And force their passage to the salt-sea tides!

Once we have rested, had a drink and taken our photographs, we retrace our steps back down the path running alongside the beck, until we reach the bridge and the butty van.

 The familiar words come from the boy, "So where are we going for dinner???" which is a simple code for, I want to spend money at the sandwich van. I disappoint him by explaining its only about 2 and a half hours since he had last eaten, and that there must be something wrong with him, if he is hungry already. The boy must be hollow, 14 years old, almost 6ft tall, and weighs about 12 stone. He is already borrowing my size 12 shoes. He can eat though, my god can he eat, but never ever seems to put any weight on. There is an air of jealousy from me, as Im currently close to 16st, and not happy about it. That butty van smells delicious though.

We don't follow the road back towards Janets Foss and Malham, instead we go through the gate behind the van and join up with the Dales Highway path. Its at this point I realise I am unfit, and the mild incline is causing me to breathe heavy, we pass a younger couple coming the opposite way, and as we pass, the chap slipped on the wet grass, and did the same acrobatics as I had done only an hour before, bum forward, arms swinging. "Nearly" I say, "nearly" his reply smiling.

I actually hadn't planned on walking this part of the route, but we still had plenty of sunlight, and I wasn't planning on going home early. I'm very glad we did though, because after a short walk we came to the top of Malham Cove.

Malham Cove

Two things I noticed straight away, the formation of the rock, and the amount of people. I didn't notice that we were stood at the edge of a very high cliff. We stopped for a moment while the boy turned his sock inside out, I took a selfie, and realised just how high we were, and how shear the drop was. I had to compose myself as my vertigo tried to ruin the moment I was having. We carried on through the gate, on to the strange, almost alien rock formation. Apparently it is called a limestone pavement, and is caused by a glacier that once formed here during the last Ice Age. Apparently we were stood on the edge of a waterfall, carved out of the limestone by melting glacial waters. 

We made our way along the huge stepping stones, that is really the only way to describe them, as there is a fairly deep crack between them all, with vegetation growing in the tight gaps. It reminded me to a degree of the Devils Causeway in Northern Ireland, just not as symmetrical and neat. The amount of people up there was strange, as we hadn't met that many walkers for the whole duration of our walk to this point. Granted, the surrounding area, and the view, it is a great place for a picnic, except for the woman screaming at her crying child as we reached the footpath. Descending the footpath, it turns into a huge staircase, obviously man made, making the 260ft drop to the bottom much easier on the legs.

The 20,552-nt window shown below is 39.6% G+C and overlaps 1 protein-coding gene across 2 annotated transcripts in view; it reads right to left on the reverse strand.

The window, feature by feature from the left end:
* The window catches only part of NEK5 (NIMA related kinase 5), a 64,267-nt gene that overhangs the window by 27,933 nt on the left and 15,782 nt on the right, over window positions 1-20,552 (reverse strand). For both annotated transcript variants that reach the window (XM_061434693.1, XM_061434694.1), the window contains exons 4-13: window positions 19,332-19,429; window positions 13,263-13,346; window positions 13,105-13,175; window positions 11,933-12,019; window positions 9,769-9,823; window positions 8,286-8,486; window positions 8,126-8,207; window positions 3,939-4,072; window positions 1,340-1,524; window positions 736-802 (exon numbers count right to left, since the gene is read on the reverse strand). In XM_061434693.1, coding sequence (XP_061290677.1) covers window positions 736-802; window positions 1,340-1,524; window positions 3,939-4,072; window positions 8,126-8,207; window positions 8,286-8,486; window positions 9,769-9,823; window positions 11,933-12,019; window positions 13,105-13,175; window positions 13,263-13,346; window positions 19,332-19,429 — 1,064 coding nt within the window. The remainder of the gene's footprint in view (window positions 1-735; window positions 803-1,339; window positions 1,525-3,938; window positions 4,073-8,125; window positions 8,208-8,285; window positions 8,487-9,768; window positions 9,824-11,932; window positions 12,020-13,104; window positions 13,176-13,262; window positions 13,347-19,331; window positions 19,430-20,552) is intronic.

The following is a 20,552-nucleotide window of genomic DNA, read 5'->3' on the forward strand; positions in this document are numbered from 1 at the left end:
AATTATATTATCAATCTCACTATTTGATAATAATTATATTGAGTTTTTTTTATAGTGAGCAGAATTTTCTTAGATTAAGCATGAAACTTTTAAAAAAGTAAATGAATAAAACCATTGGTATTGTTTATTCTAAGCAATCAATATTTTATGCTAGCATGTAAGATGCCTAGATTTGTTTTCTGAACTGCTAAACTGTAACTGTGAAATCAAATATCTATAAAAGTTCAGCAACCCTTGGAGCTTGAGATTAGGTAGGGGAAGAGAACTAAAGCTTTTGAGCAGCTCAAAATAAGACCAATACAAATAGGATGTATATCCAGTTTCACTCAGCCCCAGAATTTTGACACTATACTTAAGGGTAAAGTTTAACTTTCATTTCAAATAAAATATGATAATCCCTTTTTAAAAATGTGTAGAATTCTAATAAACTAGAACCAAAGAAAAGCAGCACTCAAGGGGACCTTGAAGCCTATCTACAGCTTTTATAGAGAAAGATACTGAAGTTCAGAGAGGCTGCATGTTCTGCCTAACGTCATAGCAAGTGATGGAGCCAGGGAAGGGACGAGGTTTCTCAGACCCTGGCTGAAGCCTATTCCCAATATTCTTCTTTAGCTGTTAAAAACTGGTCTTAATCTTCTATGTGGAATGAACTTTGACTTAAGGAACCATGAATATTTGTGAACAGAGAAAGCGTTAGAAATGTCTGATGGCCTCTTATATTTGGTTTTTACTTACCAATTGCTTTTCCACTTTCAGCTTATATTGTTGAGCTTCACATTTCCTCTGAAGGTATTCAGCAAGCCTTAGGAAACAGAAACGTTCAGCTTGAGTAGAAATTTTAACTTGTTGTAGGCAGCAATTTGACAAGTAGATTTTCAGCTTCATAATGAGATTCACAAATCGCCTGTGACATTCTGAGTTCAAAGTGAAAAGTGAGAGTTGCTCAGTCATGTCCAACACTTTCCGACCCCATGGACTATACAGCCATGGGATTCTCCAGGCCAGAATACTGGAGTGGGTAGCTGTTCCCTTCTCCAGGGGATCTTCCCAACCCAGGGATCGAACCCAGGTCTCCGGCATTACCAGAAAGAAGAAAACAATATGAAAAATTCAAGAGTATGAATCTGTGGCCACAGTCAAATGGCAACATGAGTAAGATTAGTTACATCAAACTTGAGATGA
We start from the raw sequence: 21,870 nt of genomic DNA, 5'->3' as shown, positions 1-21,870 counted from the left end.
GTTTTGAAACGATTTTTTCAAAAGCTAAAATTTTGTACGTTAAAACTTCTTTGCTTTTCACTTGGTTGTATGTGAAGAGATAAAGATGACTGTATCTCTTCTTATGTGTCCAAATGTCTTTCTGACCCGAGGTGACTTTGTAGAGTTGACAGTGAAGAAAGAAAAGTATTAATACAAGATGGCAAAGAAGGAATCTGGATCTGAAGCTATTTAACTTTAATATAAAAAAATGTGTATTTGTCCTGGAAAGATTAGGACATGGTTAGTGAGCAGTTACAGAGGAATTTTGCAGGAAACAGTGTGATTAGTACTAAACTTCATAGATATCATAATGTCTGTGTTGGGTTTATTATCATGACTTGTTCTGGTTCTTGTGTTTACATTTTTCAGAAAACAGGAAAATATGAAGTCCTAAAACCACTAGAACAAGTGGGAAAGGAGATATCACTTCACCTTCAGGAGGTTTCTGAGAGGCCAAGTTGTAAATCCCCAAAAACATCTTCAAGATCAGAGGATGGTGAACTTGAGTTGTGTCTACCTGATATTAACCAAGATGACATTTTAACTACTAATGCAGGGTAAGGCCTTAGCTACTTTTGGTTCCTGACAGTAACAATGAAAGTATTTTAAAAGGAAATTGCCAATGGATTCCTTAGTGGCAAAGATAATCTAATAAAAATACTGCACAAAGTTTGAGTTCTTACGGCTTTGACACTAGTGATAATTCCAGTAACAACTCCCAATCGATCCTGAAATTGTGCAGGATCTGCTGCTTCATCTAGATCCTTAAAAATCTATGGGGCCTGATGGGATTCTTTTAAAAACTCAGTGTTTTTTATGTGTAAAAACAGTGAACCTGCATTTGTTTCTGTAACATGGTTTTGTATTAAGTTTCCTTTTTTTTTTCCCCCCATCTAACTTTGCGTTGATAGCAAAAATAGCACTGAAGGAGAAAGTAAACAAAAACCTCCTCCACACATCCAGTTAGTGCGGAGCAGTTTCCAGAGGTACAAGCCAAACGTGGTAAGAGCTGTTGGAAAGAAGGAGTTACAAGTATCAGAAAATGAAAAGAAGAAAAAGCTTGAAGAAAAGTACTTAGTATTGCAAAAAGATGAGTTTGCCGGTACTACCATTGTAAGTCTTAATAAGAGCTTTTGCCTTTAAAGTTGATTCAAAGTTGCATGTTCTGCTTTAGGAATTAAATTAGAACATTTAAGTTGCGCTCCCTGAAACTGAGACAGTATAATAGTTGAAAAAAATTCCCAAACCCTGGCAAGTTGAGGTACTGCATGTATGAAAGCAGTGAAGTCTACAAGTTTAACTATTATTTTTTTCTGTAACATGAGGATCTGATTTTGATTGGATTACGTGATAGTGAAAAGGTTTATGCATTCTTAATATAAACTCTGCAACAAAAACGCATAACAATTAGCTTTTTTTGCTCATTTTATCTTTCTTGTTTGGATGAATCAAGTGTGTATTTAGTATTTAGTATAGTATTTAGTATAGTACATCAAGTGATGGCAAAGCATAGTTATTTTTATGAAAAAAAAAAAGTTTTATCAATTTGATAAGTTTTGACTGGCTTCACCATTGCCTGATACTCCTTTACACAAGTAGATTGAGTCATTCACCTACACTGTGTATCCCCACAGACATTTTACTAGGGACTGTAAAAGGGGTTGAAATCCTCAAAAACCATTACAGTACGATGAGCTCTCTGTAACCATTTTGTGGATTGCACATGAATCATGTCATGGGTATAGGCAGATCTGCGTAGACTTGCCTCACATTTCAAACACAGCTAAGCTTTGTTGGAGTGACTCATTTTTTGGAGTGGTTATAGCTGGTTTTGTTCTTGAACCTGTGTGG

About halfway down, I thought to myself "Im glad we came the way we did, this staircase must be a killer on the calfs", thinking back to climbing the stairs in a tower block up to the 13th floor, not something I would repeat happily. Then I remembered at the top, we passed a bloke pushing a pram. How did he get up there????

When we finally reached the bottom of the never ending staircase, we kept left and walked towards the base of the cliff we had been standing on top of 20 minutes prior. Once you get to the pool, you can see how it once was a waterfall, a huge waterfall at that. The face of the cliff is super smooth, in a way only water could shape. There were a group of rock climbers going up the face, I watched as one of them lost his grip and gently swung out on his safety line, beating his thigh with his fist in disappointment, to be honest mate, you have got a lot higher than I would go on a rope. No disgrace there. I absailed 80ft last year near Kendal, and papped myself all the way down. 

At the base of the cliffs there is a pool of flowing water, which becomes Malham Beck. Its only after a minute you realise that the water is flowing out of the cliff, not down it, or around it, literally out of it. A subterranean waterway that flows through the limestone for approximately a mile, apparently it is 1 of 2 waterways which cross paths, but don't mix. 

After spending a few minutes watching the rock climbers and having a quick drink of water, we made our back into Malham and back up to Kirkby Top to the car. A round trip of 6.2 miles, and almost 3 hours of walking.

All in all a really enjoyable afternoon.